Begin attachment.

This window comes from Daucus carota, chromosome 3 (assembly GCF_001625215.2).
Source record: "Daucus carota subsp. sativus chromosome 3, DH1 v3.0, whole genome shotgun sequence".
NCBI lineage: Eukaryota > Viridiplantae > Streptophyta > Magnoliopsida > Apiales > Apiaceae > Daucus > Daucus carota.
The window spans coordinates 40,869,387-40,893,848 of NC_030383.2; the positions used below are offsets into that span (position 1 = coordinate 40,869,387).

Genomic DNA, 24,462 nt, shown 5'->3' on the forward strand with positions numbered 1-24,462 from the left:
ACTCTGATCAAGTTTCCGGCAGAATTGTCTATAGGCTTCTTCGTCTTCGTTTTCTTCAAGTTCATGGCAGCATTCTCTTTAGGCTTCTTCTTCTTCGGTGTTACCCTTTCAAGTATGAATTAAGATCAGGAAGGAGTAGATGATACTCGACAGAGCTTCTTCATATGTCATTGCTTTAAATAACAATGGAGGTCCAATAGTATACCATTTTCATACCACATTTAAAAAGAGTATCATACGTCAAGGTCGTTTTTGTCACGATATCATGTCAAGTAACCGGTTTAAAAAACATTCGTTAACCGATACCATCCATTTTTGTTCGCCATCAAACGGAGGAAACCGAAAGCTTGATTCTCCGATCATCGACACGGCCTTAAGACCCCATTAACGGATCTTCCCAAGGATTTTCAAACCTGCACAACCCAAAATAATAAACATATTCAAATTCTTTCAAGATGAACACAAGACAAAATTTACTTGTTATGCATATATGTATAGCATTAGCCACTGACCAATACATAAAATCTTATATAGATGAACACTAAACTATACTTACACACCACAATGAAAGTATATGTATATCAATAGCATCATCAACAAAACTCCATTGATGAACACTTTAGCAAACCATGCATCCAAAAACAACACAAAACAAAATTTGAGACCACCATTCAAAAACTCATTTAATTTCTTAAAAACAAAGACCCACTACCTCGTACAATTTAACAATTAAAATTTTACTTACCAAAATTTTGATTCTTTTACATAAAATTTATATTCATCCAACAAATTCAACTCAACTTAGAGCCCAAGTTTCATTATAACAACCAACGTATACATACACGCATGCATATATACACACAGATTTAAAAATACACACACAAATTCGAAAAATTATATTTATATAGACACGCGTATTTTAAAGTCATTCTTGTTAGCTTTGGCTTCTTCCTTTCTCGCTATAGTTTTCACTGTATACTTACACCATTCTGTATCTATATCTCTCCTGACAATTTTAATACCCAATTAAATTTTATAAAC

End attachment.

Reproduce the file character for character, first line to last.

This window comes from Daucus carota, chromosome 3 (assembly GCF_001625215.2).
Source record: "Daucus carota subsp. sativus chromosome 3, DH1 v3.0, whole genome shotgun sequence".
NCBI lineage: Eukaryota > Viridiplantae > Streptophyta > Magnoliopsida > Apiales > Apiaceae > Daucus > Daucus carota.
The window spans coordinates 40,869,387-40,893,848 of NC_030383.2; the positions used below are offsets into that span (position 1 = coordinate 40,869,387).

Genomic DNA, 24,462 nt, shown 5'->3' on the forward strand with positions numbered 1-24,462 from the left:
ACTCTGATCAAGTTTCCGGCAGAATTGTCTATAGGCTTCTTCGTCTTCGTTTTCTTCAAGTTCATGGCAGCATTCTCTTTAGGCTTCTTCTTCTTCGGTGTTACCCTTTCAAGTATGAATTAAGATCAGGAAGGAGTAGATGATACTCGACAGAGCTTCTTCATATGTCATTGCTTTAAATAACAATGGAGGTCCAATAGTATACCATTTTCATACCACATTTAAAAAGAGTATCATACGTCAAGGTCGTTTTTGTCACGATATCATGTCAAGTAACCGGTTTAAAAAACATTCGTTAACCGATACCATCCATTTTTGTTCGCCATCAAACGGAGGAAACCGAAAGCTTGATTCTCCGATCATCGACACGGCCTTAAGACCCCATTAACGGATCTTCCCAAGGATTTTCAAACCTGCACAACCCAAAATAATAAACATATTCAAATTCTTTCAAGATGAACACAAGACAAAATTTACTTGTTATGCATATATGTATAGCATTAGCCACTGACCAATACATAAAATCTTATATAGATGAACACTAAACTATACTTACACACCACAATGAAAGTATATGTATATCAATAGCATCATCAACAAAACTCCATTGATGAACACTTTAGCAAACCATGCATCCAAAAACAACACAAAACAAAATTTGAGACCACCATTCAAAAACTCATTTAATTTCTTAAAAACAAAGACCCACTACCTCGTACAATTTAACAATTAAAATTTTACTTACCAAAATTTTGATTCTTTTACATAAAATTTATATTCATCCAACAAATTCAACTCAACTTAGAGCCCAAGTTTCATTATAACAACCAACGTATACATACACGCATGCATATATACACACAGATTTAAAAATACACACACAAATTCGAAAAATTATATTTATATAGACACGCGTATTTTAAAGTCATTCTTGTTAGCTTTGGCTTCTTCCTTTCTCGCTATAGTTTTCACTGTATACTTACACCATTCTGTATCTATATCTCTCCTGACAATTTTAATACCCAATTAAATTTTATAAAC